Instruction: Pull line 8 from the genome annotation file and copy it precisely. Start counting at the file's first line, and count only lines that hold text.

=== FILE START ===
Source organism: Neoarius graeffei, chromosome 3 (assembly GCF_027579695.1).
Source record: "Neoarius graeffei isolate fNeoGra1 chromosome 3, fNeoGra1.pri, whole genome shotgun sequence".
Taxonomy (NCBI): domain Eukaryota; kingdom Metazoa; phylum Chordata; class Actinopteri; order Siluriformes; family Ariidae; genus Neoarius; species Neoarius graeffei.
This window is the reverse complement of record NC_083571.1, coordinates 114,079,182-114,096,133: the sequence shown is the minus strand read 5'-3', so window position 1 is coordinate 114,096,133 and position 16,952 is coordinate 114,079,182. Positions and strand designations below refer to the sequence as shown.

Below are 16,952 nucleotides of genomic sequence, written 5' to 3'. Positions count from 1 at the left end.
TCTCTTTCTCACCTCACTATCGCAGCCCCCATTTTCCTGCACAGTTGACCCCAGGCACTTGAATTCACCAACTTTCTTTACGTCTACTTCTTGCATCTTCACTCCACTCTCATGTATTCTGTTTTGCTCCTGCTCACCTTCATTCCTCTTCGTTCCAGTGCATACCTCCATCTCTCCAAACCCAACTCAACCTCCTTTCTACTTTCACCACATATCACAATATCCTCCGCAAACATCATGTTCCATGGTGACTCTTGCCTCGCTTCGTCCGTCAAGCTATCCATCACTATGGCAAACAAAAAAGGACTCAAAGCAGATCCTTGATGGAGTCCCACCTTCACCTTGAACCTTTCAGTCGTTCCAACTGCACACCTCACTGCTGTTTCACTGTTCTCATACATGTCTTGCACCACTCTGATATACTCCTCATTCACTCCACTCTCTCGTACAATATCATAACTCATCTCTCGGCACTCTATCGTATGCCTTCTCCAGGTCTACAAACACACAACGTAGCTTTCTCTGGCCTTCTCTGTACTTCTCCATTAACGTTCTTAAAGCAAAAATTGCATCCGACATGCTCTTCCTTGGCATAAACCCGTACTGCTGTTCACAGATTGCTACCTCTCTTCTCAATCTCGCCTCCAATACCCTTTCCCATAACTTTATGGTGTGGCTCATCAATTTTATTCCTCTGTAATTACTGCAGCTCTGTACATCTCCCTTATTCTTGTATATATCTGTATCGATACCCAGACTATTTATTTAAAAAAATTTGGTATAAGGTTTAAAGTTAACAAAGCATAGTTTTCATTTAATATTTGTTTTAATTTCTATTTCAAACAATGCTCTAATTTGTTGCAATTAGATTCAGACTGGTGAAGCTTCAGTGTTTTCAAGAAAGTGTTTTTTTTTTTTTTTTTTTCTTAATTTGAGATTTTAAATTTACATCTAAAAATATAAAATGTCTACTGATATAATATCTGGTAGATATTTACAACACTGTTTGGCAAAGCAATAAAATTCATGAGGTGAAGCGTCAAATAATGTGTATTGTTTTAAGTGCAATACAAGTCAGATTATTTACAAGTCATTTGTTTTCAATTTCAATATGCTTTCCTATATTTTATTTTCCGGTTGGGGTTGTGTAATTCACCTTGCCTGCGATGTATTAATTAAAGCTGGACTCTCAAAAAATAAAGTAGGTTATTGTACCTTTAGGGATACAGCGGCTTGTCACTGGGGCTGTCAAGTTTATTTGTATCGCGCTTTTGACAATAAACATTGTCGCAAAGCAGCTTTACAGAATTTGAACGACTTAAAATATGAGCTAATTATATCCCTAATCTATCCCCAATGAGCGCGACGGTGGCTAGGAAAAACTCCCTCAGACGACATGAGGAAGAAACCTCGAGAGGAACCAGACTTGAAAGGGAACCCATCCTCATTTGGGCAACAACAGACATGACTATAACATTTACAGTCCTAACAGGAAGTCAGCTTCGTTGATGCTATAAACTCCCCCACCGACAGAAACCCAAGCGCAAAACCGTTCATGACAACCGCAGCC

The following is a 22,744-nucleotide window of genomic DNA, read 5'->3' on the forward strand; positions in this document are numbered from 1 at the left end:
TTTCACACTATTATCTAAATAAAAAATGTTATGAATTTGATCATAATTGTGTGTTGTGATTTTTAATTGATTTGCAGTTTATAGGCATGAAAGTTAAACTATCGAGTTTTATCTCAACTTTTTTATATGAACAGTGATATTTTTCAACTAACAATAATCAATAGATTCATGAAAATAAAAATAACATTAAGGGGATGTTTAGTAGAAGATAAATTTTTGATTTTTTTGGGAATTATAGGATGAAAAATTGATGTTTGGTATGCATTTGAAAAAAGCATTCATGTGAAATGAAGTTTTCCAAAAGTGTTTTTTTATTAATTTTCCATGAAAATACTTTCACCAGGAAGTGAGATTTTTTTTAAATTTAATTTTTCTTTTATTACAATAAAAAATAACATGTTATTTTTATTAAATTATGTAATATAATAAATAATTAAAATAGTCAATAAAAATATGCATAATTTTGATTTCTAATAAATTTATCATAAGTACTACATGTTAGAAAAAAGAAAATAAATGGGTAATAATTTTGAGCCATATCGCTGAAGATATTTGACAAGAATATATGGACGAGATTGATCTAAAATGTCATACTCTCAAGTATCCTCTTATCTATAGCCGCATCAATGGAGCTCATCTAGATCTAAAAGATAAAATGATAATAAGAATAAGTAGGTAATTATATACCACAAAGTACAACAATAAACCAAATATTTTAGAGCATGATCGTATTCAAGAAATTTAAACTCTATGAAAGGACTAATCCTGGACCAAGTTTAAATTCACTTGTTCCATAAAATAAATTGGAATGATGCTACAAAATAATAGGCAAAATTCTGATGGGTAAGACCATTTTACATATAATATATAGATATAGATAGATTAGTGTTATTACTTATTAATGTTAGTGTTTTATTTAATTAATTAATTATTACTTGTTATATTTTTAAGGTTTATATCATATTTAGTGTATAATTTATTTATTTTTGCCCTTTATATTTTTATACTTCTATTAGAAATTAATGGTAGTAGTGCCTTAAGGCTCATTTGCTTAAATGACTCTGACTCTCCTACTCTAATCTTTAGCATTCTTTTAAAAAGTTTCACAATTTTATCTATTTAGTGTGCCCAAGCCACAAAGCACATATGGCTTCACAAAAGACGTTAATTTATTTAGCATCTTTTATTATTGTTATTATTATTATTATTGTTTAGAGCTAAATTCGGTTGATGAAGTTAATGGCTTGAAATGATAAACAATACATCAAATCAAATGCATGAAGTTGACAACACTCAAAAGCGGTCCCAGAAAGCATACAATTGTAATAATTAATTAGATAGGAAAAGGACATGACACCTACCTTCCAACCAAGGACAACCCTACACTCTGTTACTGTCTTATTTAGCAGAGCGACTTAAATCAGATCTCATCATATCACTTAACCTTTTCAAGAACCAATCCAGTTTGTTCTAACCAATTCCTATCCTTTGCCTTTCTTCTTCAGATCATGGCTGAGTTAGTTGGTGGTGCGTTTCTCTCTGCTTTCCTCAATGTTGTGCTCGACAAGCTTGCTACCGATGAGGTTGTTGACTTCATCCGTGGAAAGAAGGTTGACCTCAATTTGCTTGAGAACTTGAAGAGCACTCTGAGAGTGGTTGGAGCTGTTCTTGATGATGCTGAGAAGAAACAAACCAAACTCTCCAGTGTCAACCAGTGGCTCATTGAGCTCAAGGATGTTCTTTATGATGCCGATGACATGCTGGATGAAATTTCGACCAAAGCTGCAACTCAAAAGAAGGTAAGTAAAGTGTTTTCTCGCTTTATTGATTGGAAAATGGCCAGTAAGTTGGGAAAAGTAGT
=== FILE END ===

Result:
TTTCACACTATTATCTAAATAAAAAATGTTATGAATTTGATCATAATTGTGTGTTGTGATTTTTAATTGATTTGCAGTTTATAGGCATGAAAGTTAAACTATCGAGTTTTATCTCAACTTTTTTATATGAACAGTGATATTTTTCAACTAACAATAATCAATAGATTCATGAAAATAAAAATAACATTAAGGGGATGTTTAGTAGAAGATAAATTTTTGATTTTTTTGGGAATTATAGGATGAAAAATTGATGTTTGGTATGCATTTGAAAAAAGCATTCATGTGAAATGAAGTTTTCCAAAAGTGTTTTTTTATTAATTTTCCATGAAAATACTTTCACCAGGAAGTGAGATTTTTTTTAAATTTAATTTTTCTTTTATTACAATAAAAAATAACATGTTATTTTTATTAAATTATGTAATATAATAAATAATTAAAATAGTCAATAAAAATATGCATAATTTTGATTTCTAATAAATTTATCATAAGTACTACATGTTAGAAAAAAGAAAATAAATGGGTAATAATTTTGAGCCATATCGCTGAAGATATTTGACAAGAATATATGGACGAGATTGATCTAAAATGTCATACTCTCAAGTATCCTCTTATCTATAGCCGCATCAATGGAGCTCATCTAGATCTAAAAGATAAAATGATAATAAGAATAAGTAGGTAATTATATACCACAAAGTACAACAATAAACCAAATATTTTAGAGCATGATCGTATTCAAGAAATTTAAACTCTATGAAAGGACTAATCCTGGACCAAGTTTAAATTCACTTGTTCCATAAAATAAATTGGAATGATGCTACAAAATAATAGGCAAAATTCTGATGGGTAAGACCATTTTACATATAATATATAGATATAGATAGATTAGTGTTATTACTTATTAATGTTAGTGTTTTATTTAATTAATTAATTATTACTTGTTATATTTTTAAGGTTTATATCATATTTAGTGTATAATTTATTTATTTTTGCCCTTTATATTTTTATACTTCTATTAGAAATTAATGGTAGTAGTGCCTTAAGGCTCATTTGCTTAAATGACTCTGACTCTCCTACTCTAATCTTTAGCATTCTTTTAAAAAGTTTCACAATTTTATCTATTTAGTGTGCCCAAGCCACAAAGCACATATGGCTTCACAAAAGACGTTAATTTATTTAGCATCTTTTATTATTGTTATTATTATTATTATTGTTTAGAGCTAAATTCGGTTGATGAAGTTAATGGCTTGAAATGATAAACAATACATCAAATCAAATGCATGAAGTTGACAACACTCAAAAGCGGTCCCAGAAAGCATACAATTGTAATAATTAATTAGATAGGAAAAGGACATGACACCTACCTTCCAACCAAGGACAACCCTACACTCTGTTACTGTCTTATTTAGCAGAGCGACTTAAATCAGATCTCATCATATCACTTAACCTTTTCAAGAACCAATCCAGTTTGTTCTAACCAATTCCTATCCTTTGCCTTTCTTCTTCAGATCATGGCTGAGTTAGTTGGTGGTGCGTTTCTCTCTGCTTTCCTCAATGTTGTGCTCGACAAGCTTGCTACCGATGAGGTTGTTGACTTCATCCGTGGAAAGAAGGTTGACCTCAATTTGCTTGAGAACTTGAAGAGCACTCTGAGAGTGGTTGGAGCTGTTCTTGATGATGCTGAGAAGAAACAAACCAAACTCTCCAGTGTCAACCAGTGGCTCATTGAGCTCAAGGATGTTCTTTATGATGCCGATGACATGCTGGATGAAATTTCGACCAAAGCTGCAACTCAAAAGAAGGTAAGTAAAGTGTTTTCTCGCTTTATTGATTGGAAAATGGCCAGTAAGTTGGGAAAAGTAGT